It’s July-something as I write this and I am headed back NYC for a quick trip; but I missed my flight (not my fault – oversold) and am now tucked away in the back corner of the Delta Sky Club. I am not at all sad. Though another woman missed the same flight (totally her fault – late) and she is way sad. And mad. And not at all nice to the gate agent. But she’s not here and I am and sometimes nice girls don’t finish last.
The last time we connected – months ago, I realize – I was headed to NYC to meet Marie Kondo; I also promised to post something after that meeting, but life and work and children and more work have sucked up all my time (not to mention sanity) and I didn’t have time to write. Or make dinner. Like, ever. Good news: I’ve determined that guacamole counts as a green vegetable. So when you are at the pediatrician and the doctor asks how many green vegetables you feed your child, remember this tidbit.
With the missed NYC flight and the three uninterrupted hours in front of me and a perfectly packed suitcase thanks, in part, to Kondo, I realized it was only right that I use this time to share my Marie Kondo meeting. I was with my mother and my New York-based sister so the trip with or without Kondo would have been lovely anyway. Still, meeting the famed Marie was almost as good as guacamole counting as a vegetable.
The event took place at the Japan Society, which is a space that exudes peace and grace and quietness. We arrived on time – a miracle for us – and were ushered into a small room. Kondo’s team broke us into groups and asked us to determine what tidying would mean on a global scale. It was an interesting question – though I will admit that it was so hot in that room I was sort of pondering why there weren’t refreshments. Like water. Or cookies. I think better with a cookie. Everybody does.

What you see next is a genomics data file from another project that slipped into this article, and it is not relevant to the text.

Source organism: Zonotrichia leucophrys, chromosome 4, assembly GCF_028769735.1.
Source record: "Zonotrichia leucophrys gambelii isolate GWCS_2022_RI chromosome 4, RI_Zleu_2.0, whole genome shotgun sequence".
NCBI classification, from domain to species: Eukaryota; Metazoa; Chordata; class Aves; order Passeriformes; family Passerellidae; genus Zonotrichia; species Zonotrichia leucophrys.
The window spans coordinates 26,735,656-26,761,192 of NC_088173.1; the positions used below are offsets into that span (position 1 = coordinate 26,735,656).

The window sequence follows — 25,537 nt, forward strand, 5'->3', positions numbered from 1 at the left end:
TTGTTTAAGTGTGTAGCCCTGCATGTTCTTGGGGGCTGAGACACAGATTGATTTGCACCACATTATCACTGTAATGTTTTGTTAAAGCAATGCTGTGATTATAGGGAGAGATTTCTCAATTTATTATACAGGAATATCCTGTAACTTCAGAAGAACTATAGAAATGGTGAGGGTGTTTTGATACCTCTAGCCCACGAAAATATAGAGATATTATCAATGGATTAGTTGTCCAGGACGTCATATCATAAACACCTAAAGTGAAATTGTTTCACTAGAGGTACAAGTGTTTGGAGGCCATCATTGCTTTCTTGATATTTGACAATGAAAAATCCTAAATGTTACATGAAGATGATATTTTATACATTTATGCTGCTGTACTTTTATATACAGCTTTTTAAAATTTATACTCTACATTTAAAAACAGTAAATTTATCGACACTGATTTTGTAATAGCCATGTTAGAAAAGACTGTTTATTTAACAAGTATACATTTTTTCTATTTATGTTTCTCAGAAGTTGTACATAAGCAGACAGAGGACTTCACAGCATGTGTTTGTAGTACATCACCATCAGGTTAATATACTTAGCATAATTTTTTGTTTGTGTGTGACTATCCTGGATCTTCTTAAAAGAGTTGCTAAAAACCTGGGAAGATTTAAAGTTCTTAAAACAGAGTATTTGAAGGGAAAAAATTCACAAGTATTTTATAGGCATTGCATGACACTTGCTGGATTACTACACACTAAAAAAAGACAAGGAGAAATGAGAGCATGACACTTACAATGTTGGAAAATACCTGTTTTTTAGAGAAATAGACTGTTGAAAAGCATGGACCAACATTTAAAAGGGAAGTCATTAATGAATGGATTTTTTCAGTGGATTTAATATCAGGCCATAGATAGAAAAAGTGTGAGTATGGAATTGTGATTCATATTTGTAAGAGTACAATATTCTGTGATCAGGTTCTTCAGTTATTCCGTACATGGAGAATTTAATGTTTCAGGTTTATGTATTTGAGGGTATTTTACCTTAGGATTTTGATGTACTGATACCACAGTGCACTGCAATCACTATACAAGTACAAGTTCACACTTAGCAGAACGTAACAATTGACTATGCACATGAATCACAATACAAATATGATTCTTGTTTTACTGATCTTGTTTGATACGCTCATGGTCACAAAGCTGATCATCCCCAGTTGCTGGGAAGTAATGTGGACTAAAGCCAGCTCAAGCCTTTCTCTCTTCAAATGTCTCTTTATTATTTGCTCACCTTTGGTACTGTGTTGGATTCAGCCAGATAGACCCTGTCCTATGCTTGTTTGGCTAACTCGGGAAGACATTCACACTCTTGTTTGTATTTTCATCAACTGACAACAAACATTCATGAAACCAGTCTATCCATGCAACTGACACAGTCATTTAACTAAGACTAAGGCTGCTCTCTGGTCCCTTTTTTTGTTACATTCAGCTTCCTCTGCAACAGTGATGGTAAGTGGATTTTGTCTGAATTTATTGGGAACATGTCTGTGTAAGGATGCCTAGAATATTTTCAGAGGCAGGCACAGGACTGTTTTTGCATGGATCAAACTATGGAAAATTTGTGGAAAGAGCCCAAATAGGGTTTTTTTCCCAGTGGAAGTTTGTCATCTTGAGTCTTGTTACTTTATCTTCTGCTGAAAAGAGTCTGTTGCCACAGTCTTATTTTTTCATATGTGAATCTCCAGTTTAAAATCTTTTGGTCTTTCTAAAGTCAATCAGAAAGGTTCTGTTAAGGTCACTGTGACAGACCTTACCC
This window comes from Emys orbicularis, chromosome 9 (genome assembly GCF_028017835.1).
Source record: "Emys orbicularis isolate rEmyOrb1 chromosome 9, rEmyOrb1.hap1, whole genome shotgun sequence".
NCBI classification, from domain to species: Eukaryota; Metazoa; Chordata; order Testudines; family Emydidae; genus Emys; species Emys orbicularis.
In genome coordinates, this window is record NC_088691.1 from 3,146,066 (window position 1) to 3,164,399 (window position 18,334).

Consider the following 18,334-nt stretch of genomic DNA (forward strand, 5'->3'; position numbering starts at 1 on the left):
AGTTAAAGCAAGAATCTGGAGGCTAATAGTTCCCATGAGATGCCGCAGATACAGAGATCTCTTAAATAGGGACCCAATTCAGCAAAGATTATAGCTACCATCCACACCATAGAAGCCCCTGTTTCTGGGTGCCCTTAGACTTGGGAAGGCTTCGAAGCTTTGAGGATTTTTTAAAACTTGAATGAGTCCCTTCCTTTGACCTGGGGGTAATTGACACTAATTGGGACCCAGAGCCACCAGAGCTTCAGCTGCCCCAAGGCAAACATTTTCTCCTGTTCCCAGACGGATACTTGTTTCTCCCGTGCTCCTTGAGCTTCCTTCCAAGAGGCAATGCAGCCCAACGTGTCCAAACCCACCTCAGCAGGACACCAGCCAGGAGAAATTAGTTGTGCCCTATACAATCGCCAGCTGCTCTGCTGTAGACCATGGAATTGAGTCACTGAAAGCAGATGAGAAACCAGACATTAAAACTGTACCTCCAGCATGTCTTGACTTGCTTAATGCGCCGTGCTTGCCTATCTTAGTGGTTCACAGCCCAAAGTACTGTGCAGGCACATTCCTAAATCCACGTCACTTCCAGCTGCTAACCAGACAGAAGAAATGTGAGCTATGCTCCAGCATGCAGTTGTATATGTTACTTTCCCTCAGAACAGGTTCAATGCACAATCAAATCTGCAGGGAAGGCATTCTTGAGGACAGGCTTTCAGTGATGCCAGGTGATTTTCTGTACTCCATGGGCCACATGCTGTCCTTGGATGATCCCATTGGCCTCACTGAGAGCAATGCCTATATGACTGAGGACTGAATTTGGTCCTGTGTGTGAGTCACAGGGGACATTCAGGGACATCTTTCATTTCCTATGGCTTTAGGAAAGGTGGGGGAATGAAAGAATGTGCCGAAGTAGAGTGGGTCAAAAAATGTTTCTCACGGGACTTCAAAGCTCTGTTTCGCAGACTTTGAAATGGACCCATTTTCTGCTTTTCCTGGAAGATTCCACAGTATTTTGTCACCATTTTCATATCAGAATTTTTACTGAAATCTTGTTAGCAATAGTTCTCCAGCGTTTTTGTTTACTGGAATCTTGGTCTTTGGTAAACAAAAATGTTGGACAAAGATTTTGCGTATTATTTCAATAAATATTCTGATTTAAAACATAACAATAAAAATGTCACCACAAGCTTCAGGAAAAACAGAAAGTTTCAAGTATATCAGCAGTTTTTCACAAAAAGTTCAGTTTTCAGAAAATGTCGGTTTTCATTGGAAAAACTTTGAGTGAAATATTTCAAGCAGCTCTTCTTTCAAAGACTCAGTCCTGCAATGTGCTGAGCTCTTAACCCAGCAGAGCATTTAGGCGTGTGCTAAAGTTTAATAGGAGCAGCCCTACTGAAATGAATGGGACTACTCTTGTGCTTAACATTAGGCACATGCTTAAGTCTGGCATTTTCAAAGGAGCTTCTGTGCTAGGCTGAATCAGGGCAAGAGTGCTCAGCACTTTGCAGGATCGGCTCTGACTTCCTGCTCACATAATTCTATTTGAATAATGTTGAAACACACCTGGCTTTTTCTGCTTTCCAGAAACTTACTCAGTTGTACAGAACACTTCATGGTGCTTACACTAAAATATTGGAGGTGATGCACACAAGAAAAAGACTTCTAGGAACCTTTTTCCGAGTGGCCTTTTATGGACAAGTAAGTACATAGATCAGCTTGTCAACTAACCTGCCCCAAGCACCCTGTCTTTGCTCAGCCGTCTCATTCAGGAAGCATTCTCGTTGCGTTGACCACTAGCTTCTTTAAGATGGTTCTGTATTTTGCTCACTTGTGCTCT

But then I started listening to the united message coming through: by simplifying our lives we might achieve freedom on many levels. Freedom with our time, with our resources, with our energy. I know it sounds silly, especially for those who haven’t read Kondo’s books, but managing less physical stuff creates space for more of the good stuff – like rest and rejuvenation and joy and celebrations and time to cook a green vegetable every once in a while.
I encourage anyone to read Kondo’s books and to re-evaluate what is necessary and needed and, equally important, what is burdensome and exhausting. I have been in the throes of some major renovations with clients these past months including one who gutted her entire main floor with the sole purpose of creating an ideal space to spend with those individuals she adores, namely friends and family and two darling little boys and even her husband (I know!). She could care less about filling her space with things, preferring to fill it with people and laughter and an unbelievable amount of margaritas.
We furnished an entire home that had burned down – my sweet but shell-shocked client lost both her dog and her mother in the fire. And we are in the final stages of a project for a long-time friend of mine who, too, unexpectedly lost her mother to illness and was determined to find a way to include her mother’s beloved and priceless antiques into her already filled-to-the-brim home.
I have the best clients. They have been brave in their own way by trusting me with big and small decisions, pushing through the fear of saying goodbye to things that are no longer bringing them happiness, and digging their heels in when something really mattered, no matter what someone else said. They are all focused on how they, and others, feel in their space. Because in the end, it’s about the life that you want to live and the people you want to live it with.
My time with Kondo was divine. Let me just say she is very small, so now we know why she has more drawer space than the rest of us. Tiny clothes. And – why I was shocked by this I am not entirely sure – she only speaks Japanese! I was set to partake in her first certification event that happens only New York and San Francisco later this month, but I have changed my mind based on time and priorities. Plus, I sort of have the Kondo thing down, with or without the piece of paper to prove it.
Still, Kondo’s translator did a fantastic job, and even if she hadn’t I would have gotten the message loud and clear: Clean out the junk in your life and in your soul. Because the good stuff has absolutely nothing to do with stuff.
Thanks for stopping by The Neighbor’s House! Please join my Facebook page or forward this blog to your friends or leave a comment or share a photo of your before and after tidying project. Or just skip all that make some guacamole and a vat of margaritas.